Hey motorcyclists! It's time once again to make your reservations for this year's rally in Sturgis, North Dakota.
The original founder of this event is Clarence “Pappy” Hoel, who purchased an Indian Motorcycle franchise in 1936. That same year, he founded “The Jackpine Gypsies” motorcycle club. Two years later in 1938, the Jackpine Gypsies held the first motorcycle rally on August 14. The first rally was called the “Black Hills Classic” and was a single race that had only 9 participants and a small audience of 200 people.
From 1938 to 1960, the original Sturgis Motorcycle Rally was for stunts and racing. However, in 1961 they decided to expand the categories to include the hillclimb and motocross races. The new half-mile track race only had 19 participants the first year.
The motorcycle club now owns the 40 acres of land adjacent to Interstate 90 between Exit 30 and Exit 32. Over the years, the club has built the lighted short track, a motocross track, a hillclimb area, the clubhouse and a field meeting area on the 40 acres of land. The state of South Dakota has approved the club to have a concessions business on their grounds.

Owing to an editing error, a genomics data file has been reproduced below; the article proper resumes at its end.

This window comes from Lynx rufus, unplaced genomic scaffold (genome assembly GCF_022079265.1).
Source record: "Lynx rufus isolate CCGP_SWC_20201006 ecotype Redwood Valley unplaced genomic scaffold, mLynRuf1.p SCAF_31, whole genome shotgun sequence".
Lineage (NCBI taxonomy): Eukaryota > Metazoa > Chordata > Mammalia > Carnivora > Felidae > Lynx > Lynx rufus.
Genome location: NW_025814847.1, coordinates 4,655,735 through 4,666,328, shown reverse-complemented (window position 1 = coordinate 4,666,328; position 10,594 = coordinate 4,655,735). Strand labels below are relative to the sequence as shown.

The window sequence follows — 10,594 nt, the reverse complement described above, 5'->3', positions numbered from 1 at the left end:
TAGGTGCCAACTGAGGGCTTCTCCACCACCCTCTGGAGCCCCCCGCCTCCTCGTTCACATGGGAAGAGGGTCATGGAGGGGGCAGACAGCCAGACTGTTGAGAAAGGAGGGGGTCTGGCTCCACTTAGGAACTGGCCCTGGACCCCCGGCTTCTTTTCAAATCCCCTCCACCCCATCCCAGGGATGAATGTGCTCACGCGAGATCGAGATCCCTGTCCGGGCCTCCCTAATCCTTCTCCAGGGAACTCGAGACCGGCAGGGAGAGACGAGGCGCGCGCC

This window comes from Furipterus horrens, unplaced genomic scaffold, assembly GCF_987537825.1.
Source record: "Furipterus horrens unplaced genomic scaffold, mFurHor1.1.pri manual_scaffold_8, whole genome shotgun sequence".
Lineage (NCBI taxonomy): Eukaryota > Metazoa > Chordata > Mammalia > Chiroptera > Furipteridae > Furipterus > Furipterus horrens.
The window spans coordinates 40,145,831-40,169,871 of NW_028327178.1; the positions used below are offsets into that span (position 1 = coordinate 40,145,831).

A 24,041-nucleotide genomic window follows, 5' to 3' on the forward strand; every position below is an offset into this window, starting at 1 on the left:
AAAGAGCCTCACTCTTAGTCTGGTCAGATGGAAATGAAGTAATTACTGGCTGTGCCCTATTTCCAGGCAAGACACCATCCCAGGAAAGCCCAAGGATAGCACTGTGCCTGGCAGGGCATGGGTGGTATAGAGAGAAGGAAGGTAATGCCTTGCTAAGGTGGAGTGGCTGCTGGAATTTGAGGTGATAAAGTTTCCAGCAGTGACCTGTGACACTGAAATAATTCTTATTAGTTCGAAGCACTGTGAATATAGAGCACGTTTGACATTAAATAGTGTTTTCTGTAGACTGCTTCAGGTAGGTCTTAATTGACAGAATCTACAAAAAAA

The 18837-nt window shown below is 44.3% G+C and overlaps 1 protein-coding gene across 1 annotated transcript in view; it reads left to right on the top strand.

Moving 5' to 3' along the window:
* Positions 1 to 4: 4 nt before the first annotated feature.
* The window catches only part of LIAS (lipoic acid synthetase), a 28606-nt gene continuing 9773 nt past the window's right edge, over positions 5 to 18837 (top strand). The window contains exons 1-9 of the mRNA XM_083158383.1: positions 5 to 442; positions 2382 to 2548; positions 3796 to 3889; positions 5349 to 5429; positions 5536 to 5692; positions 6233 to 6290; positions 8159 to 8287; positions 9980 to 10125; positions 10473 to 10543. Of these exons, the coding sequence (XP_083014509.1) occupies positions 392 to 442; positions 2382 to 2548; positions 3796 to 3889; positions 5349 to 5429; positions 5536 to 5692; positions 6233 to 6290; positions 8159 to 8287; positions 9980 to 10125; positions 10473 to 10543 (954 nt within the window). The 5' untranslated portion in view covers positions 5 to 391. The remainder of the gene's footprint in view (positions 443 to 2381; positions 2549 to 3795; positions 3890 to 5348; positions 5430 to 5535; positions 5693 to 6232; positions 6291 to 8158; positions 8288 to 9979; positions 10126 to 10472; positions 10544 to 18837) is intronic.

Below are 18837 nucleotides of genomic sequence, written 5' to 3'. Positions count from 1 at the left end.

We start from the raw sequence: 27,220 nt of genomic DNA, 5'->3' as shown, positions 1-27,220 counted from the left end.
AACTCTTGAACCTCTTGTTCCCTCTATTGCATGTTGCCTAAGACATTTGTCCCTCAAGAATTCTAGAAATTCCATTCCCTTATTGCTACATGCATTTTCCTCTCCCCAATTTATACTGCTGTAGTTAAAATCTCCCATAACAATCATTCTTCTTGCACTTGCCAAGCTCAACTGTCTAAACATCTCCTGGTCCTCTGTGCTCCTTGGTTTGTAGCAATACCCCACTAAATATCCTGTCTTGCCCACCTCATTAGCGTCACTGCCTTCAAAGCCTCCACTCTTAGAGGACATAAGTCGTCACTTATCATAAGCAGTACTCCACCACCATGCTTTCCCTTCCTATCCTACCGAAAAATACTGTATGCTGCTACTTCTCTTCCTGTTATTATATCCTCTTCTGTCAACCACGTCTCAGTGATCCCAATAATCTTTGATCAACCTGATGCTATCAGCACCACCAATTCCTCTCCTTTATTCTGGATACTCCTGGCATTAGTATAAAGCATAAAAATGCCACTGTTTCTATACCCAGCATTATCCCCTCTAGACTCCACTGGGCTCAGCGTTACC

In 1963, the debut race took place on the new short track the club built. Since this race, the club has made many improvements to the racetrack. The track has now been widened, permanent seating was installed, the lighting system upgraded, and they have an announcer booth. The club holds races during the week long rally and every other weekend year round.
In the 1980’s, the club built their first motocross track. By 1996, motocross racing had gained in popularity and the club built a new track that year. By 1998, the Gypsies held five motocross races that year and attracted over 500 racers.
Between 1939 and 1941, the Black Hills Run started to gain its popularity. Many motorcycle riders favor this route that stretches across the Black Hills from Deadwood to Custer State Park. The Black Hills pine forested mountains are a unique scenic motorcycle ride that many enjoy during the week of the rally.
What started out as a weekend event in Sturgis with only 200 spectators in 1938, has turned into a week-long event that attracts around a half million motorcyclist to this quiet Midwestern town. For the people of Sturgis, it is a way of life to have the open road under their wheels and the wind in their faces.